Filed under: International Response, Latest News, Lessons and Theory, Media, Opinion/Editorial, Uncategorized | Tags: bosnia, china, darfur, france, humanitarian intervention, kosovo, resolution, rwanda, security council, sierra leone, somalia, sudan, u.s., u.s. campaign for burma, UK
I have opposed many of the macho military interventions conducted by the west over the past decade. Their justifications have been obscure, their motives mixed and their morality situational, especially those aimed at “regime change”. Those in Afghanistan and Iraq had the additional defect of built-in failure.
On the other hand the west did intervene to try to stop humanitarian catastrophes in Bosnia from 1992, Somalia in 1993, Kosovo in 1998 and Sierra Leone in 2000. The failure to intervene in Rwanda in 1994 and more recently in Sudan’s Darfur province was generally attributed not to timidity but to the logistical difficulty of deploying power in the African interior.>>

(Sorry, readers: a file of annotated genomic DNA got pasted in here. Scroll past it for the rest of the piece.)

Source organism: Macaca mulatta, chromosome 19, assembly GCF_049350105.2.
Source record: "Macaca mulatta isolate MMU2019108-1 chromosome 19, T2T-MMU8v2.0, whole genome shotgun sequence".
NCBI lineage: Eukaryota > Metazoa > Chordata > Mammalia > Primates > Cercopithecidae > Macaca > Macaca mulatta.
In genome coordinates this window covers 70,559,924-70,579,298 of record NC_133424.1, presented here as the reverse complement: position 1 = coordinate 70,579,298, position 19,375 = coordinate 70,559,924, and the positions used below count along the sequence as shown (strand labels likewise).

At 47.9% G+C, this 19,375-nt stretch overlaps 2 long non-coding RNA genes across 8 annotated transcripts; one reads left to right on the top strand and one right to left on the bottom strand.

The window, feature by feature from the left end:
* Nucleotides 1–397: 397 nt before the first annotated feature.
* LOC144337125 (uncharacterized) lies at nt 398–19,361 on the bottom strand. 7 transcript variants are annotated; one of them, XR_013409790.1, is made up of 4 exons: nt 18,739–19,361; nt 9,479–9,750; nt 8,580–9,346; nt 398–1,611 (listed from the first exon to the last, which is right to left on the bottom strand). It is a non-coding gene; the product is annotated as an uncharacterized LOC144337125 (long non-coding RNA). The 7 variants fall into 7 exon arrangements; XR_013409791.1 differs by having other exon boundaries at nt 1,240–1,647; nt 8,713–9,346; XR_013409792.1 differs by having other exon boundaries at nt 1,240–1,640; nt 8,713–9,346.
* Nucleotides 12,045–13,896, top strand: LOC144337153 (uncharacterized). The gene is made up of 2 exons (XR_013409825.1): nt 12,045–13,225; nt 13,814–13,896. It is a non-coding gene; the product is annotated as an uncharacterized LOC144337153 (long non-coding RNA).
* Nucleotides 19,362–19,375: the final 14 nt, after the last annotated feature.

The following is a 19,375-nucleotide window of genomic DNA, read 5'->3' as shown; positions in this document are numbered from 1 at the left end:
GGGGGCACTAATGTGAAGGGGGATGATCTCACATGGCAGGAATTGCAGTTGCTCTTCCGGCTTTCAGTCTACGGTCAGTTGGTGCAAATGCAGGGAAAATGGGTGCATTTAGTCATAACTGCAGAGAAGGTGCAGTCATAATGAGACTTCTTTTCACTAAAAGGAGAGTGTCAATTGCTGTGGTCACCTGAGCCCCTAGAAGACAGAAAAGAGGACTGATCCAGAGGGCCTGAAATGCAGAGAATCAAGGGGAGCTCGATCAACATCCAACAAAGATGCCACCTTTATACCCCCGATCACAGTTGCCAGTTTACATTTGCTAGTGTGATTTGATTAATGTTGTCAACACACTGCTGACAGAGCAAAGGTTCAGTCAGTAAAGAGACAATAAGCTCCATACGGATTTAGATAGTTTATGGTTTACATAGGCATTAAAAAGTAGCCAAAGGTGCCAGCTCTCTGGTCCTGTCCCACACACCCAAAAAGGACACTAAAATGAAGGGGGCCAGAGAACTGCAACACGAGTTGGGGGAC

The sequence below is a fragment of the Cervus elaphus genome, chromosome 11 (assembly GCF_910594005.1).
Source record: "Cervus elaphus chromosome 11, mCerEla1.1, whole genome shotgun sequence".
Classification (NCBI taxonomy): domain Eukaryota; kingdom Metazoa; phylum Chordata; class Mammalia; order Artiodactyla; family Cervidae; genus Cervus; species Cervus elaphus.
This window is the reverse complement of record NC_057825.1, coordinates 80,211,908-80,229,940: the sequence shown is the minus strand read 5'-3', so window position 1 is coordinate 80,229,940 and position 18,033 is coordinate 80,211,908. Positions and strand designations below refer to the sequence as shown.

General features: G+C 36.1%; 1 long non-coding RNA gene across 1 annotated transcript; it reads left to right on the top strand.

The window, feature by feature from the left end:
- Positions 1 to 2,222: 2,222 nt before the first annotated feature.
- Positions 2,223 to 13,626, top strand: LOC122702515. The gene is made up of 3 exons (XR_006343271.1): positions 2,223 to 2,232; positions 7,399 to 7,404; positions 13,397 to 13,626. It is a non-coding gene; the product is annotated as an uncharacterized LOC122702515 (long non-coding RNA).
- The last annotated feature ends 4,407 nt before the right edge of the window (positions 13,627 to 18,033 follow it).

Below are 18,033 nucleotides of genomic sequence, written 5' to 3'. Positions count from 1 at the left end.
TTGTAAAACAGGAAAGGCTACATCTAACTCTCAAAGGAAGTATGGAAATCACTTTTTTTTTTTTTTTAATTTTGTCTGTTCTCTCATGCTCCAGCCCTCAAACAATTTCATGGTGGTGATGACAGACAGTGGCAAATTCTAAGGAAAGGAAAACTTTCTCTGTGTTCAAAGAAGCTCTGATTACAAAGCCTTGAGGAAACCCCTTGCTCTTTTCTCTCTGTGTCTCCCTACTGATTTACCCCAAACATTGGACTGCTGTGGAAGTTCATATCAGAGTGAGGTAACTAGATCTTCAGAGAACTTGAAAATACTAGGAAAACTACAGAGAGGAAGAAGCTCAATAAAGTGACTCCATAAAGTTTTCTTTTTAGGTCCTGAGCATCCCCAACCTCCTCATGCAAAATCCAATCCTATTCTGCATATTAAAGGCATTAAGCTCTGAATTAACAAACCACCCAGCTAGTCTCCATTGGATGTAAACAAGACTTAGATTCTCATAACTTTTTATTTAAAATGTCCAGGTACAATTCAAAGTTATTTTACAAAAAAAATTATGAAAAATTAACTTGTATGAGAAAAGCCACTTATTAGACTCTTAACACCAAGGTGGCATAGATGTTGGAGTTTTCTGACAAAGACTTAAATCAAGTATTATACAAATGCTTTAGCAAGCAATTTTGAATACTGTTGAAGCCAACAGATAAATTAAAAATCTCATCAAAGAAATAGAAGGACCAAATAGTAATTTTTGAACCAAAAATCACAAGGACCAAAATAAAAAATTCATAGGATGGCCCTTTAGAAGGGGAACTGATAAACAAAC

I disagree with that last sentence, but an interesting discussion nonetheless.
U.S. Campaign for Burma also compared Burma and Rwanda, calling on the U.S., U.K and France to send in aid without the junta’s permission and despite China’s block on a Security Council resolution to authorize such a move.
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